This week the focus of my reading was on function in music beyond the Common Practice Period (CPP) – modern pop music, jazz, blues, that sort of thing. Functional Tonality is one of the things that defines music of the CPP, so often people disagree with using functional terminology (Roman numerals, often) for music that does not fit the classic definition of tonal. [This often stems from everyone having a different definition of tonal.] However, in my experience, there are a wide variety of musics that don’t have V-I cadences that still have a pull to a central tonic, that feel incomplete if ended on the “wrong” chord. I would like to be able to use FA to explain how these musics/chords function to pull to tonic, but I’m still slightly unsure of how to accomplish the labels clearly and simply.
A very useful article that I found thanks to a class from last spring is “Triadic Modal and Pentatonic Patterns in Rock Music” by Nicole Biamonte. She cites and uses ideas from an article by Agmon (that I read for my Harmony section) and describes how modal and pentatonic systems can enforce tonics. “In many cases, chord hierarchy and function are established or clarified by other musical parameters such as phrase structure, hypermeter, rhythm, texture, consonance, and contour.” A further idea is that the leading-tone pull that we rely on to make Dominant sound dominant is partially due to adjacency and scale completion. Therefore, the pitch in a scale/collection that is one below tonic may act as a leading tone, even if it is more than a half-step away. The triad on the lowered 7th scale degree often substitutes for D in modal contexts, and in some pentatonic contexts 6 does as well.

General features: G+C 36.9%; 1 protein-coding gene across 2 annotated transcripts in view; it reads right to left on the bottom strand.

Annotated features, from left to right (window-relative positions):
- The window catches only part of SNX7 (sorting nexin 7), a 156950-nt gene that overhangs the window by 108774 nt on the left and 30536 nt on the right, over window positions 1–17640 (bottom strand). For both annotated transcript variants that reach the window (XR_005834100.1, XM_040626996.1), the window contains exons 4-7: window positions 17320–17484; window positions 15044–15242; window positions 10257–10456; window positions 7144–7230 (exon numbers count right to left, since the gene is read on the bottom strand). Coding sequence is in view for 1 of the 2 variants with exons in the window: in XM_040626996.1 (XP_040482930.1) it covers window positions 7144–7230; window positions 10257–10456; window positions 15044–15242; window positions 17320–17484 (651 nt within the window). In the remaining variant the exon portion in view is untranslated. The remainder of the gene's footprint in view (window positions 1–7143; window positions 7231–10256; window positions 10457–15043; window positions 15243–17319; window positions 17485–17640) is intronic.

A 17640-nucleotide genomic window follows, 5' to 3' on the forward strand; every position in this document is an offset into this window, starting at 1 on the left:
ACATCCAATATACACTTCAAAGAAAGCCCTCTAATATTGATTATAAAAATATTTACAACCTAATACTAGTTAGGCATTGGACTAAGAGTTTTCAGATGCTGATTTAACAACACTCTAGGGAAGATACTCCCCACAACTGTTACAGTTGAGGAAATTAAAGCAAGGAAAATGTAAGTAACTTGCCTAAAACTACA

This leads to a IV chord acting as a dominant, which can be seen in Blues music as well. When IV acts as dominant, sometimes this can lead down a trail of dualism, which may or may not come in handy. It is yet to be seen. A discussion of IV as dominant in Rock music is found at The Cadential IV in Rock: http://www.mtosmt.org/issues/mto.11.17.1/mto.11.17.1.temperley.html , written by David Temperley. I found his discussion that went into defining cadences quite interesting. Overall the article is focused on form a bit more than I am. He disagrees with a use of a Predominant type label often, saying that dominants and tonics are clearer functions, and using P signals CPP ideas/ideals. I don’t think he’s unflexible; here’s one quote that I pulled: “But clearly, we must be skeptical of any wholesale application of common-practice functional labels to rock harmony.” Wholesale application of anything is probably never a good thing, but I think that functional ideas can help us understand, play, and memorize modal and pop music too.
In a slightly different context, James McGowan writing “Riemann’s Functional Framework for Extended Jazz Harmony,” thinks that Predominant chords are important, common, and identifiable. The primary P in jazz is a ii instead of a IV, but it definitely has its own character. McGowan is arguing against seeing jazz as only chains of dominants merely because it is even more falling-fifth based than CPP. He also considers how to handle extensions. I felt this article started on the right track but didn’t really go far enough. The idea of having a scale/collection/extended tertian harmony as Dominant could definitely help me figure out my labeling problem.
I feel my strongest arguments for FA in pop music are experiential. I feel wrong when “Radioactive” by Imagine Dragons ends on the wrong part of the chord cycle, even if it has only 4 chords, and none of them look like V. When I’m playing “In My LIfe” by the Beatles [badlly] on my guitar, I can memorize the chord structure because T-Tr-P is a logical progression, because double dominant chords go to D chords – even if the D is actual the “wrong” representative of the D class of function. Memorizing 8 pages of folk/fiddle grove accompaniment is impossible [for me] without understanding how the harmonic cycle and functions work.
This type of thing won’t be the main chunk of my dissertation, but if I have to have articles on more than one topic in the future (for tenure or whatever), pop music is definitely my second favorite thing.
Personal note: looking forward to recruiting this year’s freshman for the FA revolution. Teaching triads and RNs starts next week!